Balancing Your Body for Fertility, Part 1: Intro to the Endocrine System

In this series we talk about the things we can control when you're going through fertility issues and if feels like so little we can control. This is the first post in a series written for Balancing Your Body for Fertility, where we focus on the endocrine system.

The first in a five-part series about fertility and the endocrine system.

Part 1: Intro to the Endocrine System

Part 2: Movement for Fertility

Part 3: Foods to Eat for Fertility and Endocrine Balance

Part 4: Top Ten Amazing Foods for Fertility

Part 5: Sperm Health for Fertility

Hope for Infertility

Fertility struggles are tough physically, mentally and emotionally. Even if IVF takes the first time and boom, you’re pregnant, fertility journeys are a rollercoaster. Months, and sometimes years, of multiple rounds of fertility treatments, miscarriage and disappointment is just plain exhausting. It can feel like your body’s failed you. At least, that’s how I felt while struggling through miscarriage after miscarriage. I remember thinking, isn’t my body just supposed to do this pregnancy thing? Why doesn’t it work right?

I felt betrayed. Seeing pregnant people or babies made me feel slighted.

And I know I’m not alone. The heart wrenching effects of the inability to conceive or the devastation of miscarriage is real. 1 in 10 people struggle with fertility issues. And there’s not one reason for infertility; there can be many things that play into it for both women and men, but there is hope.

One factor that can play a role in increasing your chances of a healthy, viable pregnancy is balancing your body through lifestyle and nutrition. And because that’s one area we have control over, we’re going to focus this five part blog series on that.

The System that Governs Hormones

Difficulty of conceiving can be a result of unbalanced hormones. The endocrine system is in charge of all things hormones. It’s an incredible system made up of the thyroid gland, adrenal glands, pancreas, ovaries, testicles, pituitary gland, and parathyroid gland. These different glands produce hormones that regulate metabolism, control development and growth, govern sexual function, reproduction, sleep, heart rate, temperature regulation, digestion and mood. And that’s just the top of the list. There’s so many things hormones play a part in, we’re going to focus on the parts that play a role in getting pregnant.

Different hormones act on glands and organs and tell them how to function; it’s a way for the body to communicate. If communication is off (just as in any relationship), it can affect how the whole system works. If you took a biology class, you may recall learning that hormone imbalance can affect fertility, particularly in women. Eating correctly, exercising, and limiting hormone disruptors can help the endocrine system to function in balance, hopefully creating an environment that’s more open to conceive. For example, the rise in foods in the last 100 years have spiked in refined sugars, artificial colors, genetically modified ingredients, and fast packaged foods with preservatives. These are not whole foods and they work against balance in your body.

Endocrine Disruptors

Hormone or endocrine disruptors are the different things (mostly chemicals) that affect how hormones work in synthesis in the body. They can be found in quite a few everyday items: plastics, cleaning products, chemicals, cosmetics, soy isolates (soymilk, soy cheese, or soy fillers in foods—fermented soy is fine). Sugars, simple carbohydrates, caffeine, and alcohol are also things to avoid for a balanced body with limited endocrine disruptors. Thankfully, there are quite a few ways to limit endocrine disruptors in your environment.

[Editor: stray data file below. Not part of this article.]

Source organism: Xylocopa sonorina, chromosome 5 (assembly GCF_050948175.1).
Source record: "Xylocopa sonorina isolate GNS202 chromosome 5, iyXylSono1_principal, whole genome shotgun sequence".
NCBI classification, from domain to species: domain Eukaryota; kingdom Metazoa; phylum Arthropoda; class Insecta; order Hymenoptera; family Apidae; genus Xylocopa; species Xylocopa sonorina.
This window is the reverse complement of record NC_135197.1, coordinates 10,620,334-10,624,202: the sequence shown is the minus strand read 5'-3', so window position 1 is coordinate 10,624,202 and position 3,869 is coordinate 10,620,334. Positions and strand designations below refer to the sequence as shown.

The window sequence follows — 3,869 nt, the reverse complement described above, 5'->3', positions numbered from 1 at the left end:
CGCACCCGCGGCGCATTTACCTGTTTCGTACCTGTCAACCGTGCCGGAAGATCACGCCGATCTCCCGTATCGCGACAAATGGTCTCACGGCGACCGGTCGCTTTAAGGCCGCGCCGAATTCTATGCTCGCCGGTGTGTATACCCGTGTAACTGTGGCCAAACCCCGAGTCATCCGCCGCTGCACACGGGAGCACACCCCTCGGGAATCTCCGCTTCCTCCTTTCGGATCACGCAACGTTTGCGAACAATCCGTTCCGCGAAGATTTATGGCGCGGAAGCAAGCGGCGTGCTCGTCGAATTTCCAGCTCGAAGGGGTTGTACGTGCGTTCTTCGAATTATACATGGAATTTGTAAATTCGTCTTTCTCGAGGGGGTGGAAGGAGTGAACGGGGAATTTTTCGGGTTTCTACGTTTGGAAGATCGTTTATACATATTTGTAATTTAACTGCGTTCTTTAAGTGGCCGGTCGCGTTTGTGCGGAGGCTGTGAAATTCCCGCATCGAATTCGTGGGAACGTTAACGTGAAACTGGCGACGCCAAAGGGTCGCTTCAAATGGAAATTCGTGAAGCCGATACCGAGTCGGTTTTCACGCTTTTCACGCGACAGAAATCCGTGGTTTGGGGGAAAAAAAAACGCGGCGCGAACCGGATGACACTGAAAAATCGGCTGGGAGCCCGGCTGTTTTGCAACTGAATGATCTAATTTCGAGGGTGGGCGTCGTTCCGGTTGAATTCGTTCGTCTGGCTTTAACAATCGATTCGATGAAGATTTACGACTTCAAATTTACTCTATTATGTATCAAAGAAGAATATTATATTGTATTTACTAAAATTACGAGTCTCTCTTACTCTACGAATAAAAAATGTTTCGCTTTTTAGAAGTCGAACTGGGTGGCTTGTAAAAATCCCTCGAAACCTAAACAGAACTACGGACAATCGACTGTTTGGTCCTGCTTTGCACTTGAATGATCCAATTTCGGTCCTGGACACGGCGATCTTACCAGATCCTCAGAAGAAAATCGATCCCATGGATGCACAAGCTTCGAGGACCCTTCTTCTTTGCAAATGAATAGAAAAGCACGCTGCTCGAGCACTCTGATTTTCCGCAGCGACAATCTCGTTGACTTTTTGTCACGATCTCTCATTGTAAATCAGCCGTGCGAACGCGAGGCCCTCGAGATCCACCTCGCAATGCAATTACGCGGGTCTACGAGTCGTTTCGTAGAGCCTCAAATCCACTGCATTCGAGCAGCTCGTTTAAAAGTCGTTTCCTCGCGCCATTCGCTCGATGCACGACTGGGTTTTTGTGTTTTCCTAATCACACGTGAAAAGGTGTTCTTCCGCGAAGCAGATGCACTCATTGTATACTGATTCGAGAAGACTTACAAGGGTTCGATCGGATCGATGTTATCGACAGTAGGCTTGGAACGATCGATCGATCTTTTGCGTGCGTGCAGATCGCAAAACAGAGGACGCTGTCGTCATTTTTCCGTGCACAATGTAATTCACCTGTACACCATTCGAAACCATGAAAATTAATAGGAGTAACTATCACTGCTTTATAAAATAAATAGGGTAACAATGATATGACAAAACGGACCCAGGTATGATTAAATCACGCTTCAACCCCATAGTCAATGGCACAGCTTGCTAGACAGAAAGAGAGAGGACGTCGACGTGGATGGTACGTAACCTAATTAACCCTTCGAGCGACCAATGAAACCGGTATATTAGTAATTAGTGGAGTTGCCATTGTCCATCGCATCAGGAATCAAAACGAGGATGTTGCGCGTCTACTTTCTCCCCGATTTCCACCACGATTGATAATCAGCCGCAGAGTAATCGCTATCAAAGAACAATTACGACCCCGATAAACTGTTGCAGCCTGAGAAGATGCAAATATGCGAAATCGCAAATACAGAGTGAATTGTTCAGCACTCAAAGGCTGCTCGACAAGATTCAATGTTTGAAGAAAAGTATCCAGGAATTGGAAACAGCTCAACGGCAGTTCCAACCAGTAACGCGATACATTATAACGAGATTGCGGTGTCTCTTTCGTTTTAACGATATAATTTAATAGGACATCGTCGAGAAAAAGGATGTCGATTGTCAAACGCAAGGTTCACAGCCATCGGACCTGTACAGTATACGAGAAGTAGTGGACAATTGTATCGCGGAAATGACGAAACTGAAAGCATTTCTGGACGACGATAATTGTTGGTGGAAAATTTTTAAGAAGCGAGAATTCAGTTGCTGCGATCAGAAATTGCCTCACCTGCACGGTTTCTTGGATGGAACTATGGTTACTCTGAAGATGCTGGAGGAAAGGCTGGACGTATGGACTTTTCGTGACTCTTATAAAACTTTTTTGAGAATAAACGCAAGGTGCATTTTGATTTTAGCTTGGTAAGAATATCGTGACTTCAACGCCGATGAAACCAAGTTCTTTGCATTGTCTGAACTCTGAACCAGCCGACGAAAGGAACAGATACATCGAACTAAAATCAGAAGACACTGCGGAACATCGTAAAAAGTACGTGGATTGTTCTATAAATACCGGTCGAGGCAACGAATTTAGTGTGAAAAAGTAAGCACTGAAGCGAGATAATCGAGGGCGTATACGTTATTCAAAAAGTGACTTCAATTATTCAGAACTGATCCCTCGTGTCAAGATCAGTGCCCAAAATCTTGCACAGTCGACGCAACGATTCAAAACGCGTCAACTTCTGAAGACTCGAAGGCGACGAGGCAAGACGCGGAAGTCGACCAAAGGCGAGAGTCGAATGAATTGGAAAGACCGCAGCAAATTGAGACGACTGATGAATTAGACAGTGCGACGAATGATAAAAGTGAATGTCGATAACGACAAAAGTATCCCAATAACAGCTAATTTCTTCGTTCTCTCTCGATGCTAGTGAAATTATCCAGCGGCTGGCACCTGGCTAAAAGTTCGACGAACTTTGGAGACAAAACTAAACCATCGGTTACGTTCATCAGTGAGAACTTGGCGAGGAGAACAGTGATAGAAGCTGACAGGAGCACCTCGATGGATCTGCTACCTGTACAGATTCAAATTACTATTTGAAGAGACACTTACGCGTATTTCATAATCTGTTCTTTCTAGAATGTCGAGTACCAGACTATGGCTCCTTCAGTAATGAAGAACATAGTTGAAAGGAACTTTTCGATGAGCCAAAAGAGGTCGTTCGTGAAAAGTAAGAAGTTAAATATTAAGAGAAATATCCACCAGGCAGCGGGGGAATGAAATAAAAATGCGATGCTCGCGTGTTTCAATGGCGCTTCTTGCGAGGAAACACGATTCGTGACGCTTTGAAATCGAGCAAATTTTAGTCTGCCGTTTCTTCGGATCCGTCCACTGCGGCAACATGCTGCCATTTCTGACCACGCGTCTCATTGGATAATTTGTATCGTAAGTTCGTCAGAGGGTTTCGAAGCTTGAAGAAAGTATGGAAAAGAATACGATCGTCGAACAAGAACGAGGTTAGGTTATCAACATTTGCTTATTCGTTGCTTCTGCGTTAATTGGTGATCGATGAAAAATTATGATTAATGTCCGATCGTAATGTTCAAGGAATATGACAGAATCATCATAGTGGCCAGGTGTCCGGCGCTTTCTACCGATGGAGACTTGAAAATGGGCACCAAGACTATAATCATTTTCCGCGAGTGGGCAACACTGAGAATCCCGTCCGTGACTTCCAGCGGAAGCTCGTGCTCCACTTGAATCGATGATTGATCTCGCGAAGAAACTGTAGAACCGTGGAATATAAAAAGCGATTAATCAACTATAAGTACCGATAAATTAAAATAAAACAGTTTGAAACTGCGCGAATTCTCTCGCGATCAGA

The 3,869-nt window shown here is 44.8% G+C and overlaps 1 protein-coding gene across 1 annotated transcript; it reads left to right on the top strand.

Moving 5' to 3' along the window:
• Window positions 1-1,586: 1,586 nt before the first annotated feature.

1. Check your beauty routine.

This might mean you need to change your shampoo choice, lotion or makeup. Avoid ingredients like: Parabens, phthalates, synthetic colors, fragrances and sodium Lauryl Sulfates. There are a good amount of brands that don’t carry these chemicals. Be sure to always look at the ingredients on the back of the bottle, just because it says “paraben-free” or “all natural,” doesn’t mean it’s free from the other harmful chemicals out there.

2. Ditch the plastic, when you can.

Limit storing food in plastic containers or drinking out of plastic bottles and straws. Instead, use glass or stainless steel containers and drinking cups or bottles.

3. Green up your cleaning.

Whether you love to clean or hate it, for most of us, there’s no way around it. Cleaning is part of our lives. Many cleaners contain toxic ingredients that can seep into your skin or be inhaled into your lungs. There are some great cleaners out there. Seventh Generation, Mrs. Meyers, or the all amazing, super cheap, vinegar are just a few that work well.. I’ve also cleaned with simply water and a few drops of essential oils; if there’s anything that makes cleaning more enjoyable—it’s aromatherapy while doing it.

Unfortunately, it’s next to impossible to avoid these endocrine disruptors entirely. Don’t make yourself crazy trying–do the best you can and do one thing at a time.

Journey With Us

The endocrine system is incredibly important to your overall health and especially your fertility health. Be aware of the ways to take care of your endocrine system by first, understanding its importance and limiting the things that disrupt its natural way of working within your body. The next three blog posts focus on the importance of movement and what to eat in order to bring this amazing system back to the balance it was intended to be.

We’re so thankful that you’ve allowed us to be a part of your fertility journey. Not only do we want to give you all the best endocrine, nutrition and fertility advice– we are rooting for you in every way!

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